The oldest osprey of the UK – and probably the world – has returned to her eyrie in the Scottish highlands. When she left for West Africa at the end of last summer, no one expected her to return. At 26 she’s lived 3 times longer than most female ospreys. In her life she’s laid 58 eggs and hatched 48 chicks, a massive individual contribution to the survival of ospreys in Scotland, where there are still only about 200 breeding pairs. The questions now are if her mate will return and if she is still fertile. Events can be followed on the webcam of the Loch of the Lowes reserve.
The world’s oldest known osprey has just returned for the 20th time to Scotland after completing the 3,000-mile flight from Africa to her summer breeding territory at Loch of the Lowes in Perthshire. Britainnature wishes her a very 25th happy birthday. The bird has already lived three time longer than the average osprey. Her secret? Lots of fresh fish and foreign travel. More in The Independent (Photo by Kevin Hacker)
White-tailed eagles on the Isle of Mull are thriving with 20 pairs now nesting on the Scottish island. The Mull Eagle Watch Partnership said 10 chicks had fledged from seven nests during last year’s breeding season. It also said 6,000 people a year were visiting the island to see the birds also known as sea eagles, which had boosted the local economy by £2m. The birds of prey originally colonised Mull in 1983 and produced the first successful fledglings in 1985 after being reintroduced to the nearby Isle of Rum 10 years earlier, BBC
Across Scotland a total of 46 pairs of white tailed eagles managed to successfully rear 36 chicks.
It has long been known that peregrines hunt at night, but film evidence has been lacking. Now, webcameras installed at the Derby Cathedral Peregrine Project have captured them doing it in the dark.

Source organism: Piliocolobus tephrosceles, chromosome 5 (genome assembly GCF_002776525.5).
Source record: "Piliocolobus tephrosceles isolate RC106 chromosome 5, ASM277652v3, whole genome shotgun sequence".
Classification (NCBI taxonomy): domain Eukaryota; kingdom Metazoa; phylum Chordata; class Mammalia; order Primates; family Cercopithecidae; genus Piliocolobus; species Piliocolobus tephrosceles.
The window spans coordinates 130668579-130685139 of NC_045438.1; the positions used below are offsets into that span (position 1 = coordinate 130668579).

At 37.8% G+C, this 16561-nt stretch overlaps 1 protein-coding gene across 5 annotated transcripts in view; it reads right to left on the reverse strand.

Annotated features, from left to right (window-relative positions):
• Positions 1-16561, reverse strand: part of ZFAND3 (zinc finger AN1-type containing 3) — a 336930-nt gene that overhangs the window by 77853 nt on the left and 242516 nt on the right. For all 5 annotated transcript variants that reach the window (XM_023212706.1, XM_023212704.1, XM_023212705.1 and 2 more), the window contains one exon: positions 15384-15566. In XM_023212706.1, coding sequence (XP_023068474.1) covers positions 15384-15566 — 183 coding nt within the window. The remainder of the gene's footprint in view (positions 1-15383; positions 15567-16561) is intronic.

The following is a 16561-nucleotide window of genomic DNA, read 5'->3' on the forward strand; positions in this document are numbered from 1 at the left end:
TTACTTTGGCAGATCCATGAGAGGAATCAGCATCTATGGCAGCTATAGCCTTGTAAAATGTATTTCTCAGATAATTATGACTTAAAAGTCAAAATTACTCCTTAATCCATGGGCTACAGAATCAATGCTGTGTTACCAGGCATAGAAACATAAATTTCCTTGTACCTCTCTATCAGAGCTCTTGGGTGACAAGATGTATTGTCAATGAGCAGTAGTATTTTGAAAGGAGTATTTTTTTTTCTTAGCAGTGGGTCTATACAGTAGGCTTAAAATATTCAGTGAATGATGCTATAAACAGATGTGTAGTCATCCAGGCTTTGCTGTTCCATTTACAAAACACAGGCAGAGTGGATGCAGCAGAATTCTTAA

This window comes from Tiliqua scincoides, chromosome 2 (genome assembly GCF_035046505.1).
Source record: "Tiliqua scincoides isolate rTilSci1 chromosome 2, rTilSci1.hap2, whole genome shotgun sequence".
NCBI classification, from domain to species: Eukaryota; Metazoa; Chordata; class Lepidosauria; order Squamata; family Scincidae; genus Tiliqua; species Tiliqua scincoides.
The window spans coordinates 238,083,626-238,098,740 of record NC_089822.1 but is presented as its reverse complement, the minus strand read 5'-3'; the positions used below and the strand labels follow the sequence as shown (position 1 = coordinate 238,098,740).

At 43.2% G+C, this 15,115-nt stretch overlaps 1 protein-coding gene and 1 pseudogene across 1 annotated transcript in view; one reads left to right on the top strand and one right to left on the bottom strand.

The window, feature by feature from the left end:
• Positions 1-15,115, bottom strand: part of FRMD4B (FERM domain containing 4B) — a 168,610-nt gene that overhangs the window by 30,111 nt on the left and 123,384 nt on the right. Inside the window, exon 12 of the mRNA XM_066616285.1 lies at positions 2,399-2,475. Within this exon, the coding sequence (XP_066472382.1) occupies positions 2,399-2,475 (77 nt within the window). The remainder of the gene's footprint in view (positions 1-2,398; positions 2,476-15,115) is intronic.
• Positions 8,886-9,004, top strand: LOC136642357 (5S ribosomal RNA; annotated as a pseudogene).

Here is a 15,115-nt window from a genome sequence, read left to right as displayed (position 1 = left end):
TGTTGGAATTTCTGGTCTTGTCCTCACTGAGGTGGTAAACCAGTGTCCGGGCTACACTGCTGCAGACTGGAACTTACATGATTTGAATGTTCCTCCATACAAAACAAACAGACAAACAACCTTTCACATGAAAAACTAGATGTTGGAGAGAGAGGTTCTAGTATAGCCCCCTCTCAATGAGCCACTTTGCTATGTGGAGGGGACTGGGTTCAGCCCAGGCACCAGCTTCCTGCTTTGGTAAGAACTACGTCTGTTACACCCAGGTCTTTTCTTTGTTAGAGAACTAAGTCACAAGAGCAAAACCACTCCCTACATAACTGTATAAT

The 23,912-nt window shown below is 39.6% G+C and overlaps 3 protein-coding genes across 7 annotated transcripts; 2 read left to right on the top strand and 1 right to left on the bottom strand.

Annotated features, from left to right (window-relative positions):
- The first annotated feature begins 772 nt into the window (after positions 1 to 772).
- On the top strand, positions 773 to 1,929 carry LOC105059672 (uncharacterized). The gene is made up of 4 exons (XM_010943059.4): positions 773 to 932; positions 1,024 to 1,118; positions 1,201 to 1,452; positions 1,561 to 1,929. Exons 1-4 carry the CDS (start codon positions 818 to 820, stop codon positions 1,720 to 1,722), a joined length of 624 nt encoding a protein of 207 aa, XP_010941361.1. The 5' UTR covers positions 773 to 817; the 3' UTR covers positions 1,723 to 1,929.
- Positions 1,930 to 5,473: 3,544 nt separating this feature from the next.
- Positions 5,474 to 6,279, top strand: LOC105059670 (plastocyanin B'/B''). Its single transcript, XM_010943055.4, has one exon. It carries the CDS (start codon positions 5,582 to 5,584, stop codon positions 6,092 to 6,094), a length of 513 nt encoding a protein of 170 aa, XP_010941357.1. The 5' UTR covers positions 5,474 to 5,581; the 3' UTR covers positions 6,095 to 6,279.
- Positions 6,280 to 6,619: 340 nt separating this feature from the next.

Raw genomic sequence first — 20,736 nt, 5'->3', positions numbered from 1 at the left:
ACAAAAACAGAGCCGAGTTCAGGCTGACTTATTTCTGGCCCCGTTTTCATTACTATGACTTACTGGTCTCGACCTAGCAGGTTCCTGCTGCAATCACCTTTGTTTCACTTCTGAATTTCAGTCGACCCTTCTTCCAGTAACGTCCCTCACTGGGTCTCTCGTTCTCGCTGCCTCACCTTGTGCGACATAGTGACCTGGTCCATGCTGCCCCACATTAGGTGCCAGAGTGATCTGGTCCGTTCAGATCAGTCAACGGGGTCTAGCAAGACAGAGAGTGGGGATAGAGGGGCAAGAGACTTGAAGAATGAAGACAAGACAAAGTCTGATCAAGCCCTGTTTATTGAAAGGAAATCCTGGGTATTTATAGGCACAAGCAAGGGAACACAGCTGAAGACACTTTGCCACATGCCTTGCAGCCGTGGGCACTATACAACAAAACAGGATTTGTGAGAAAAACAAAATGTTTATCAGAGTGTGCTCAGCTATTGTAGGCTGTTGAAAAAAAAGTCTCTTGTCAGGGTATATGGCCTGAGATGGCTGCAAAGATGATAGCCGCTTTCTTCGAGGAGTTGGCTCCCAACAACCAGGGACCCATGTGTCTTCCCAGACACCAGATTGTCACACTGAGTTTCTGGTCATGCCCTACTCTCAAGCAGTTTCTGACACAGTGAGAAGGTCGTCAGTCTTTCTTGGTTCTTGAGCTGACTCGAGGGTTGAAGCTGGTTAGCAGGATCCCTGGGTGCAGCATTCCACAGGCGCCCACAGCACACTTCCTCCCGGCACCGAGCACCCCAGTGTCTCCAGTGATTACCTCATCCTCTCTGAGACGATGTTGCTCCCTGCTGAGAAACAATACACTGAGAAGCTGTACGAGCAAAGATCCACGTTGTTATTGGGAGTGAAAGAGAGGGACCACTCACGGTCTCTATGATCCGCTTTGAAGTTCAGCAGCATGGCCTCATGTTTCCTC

Aided by city lights, at 10.45pm on a freezing winters night, an adult peregrine brings a freshly caught Woodcock back to its feeding place on the tower of Derby Cathedral. We see the bird struggling in the firm grip of the peregrine’s talons. But one swift bite to the neck of its prey swiftly dispatches it. But then the peregrine takes off into the night again, settling first on a projecting lead gutter, then flying off to take yet another prey item. Peregrines are known to cache food items for later consumption, and cold weather may well prompt them to stock up even more. At this time of year we see species like woodcock, golden plover, snipe, redwing and lapwing as favourite prey items, and evidence of prey items help us monitor what species are moving through our towns.
Peregrine Falcons first nested on Derby Cathedral in 2006. Four chicks fledged in mid-June 2009, but one died in a flying accident and another injured its wing and must remain in care.More here from the project.
Controversially, DEFRA have blacklisted eagle owls and boars as non-native species, leaving them unprotected and classed as unwelcome invaders. Arguments have been put forward for both species to be accepted: boars were part of the Britain’s fauna until their extinction in the middle ages, and there are suggestions that Eagle owls also lived here in the past, although this involves going much further back in time, when Britain was still part of the European land mass.
Hen harriers (photo BBC here) have had a disastrous breeding season, and are now on the point of becoming extinct in England, where only a dozen pairs survive, mainly in the northern uplands. Only six nests were successful in total for the whole of England from 12 attempts, with just 15 chicks being raised. The poor breeding season has been blamed on the cold weather last winter which killed off many of their small animal prey. Hen harriers were always going to be vulnerable to a year like this. Their numbers had been reduced to extrememly low figures in recent decades in part due to severe persecution by the gamekeepers of grouse moors, though this year there is little direct evidence of this affecting their failure to breed. Some 800 hen harriers survive in Scotland. Continue reading Hen harriers on the brink→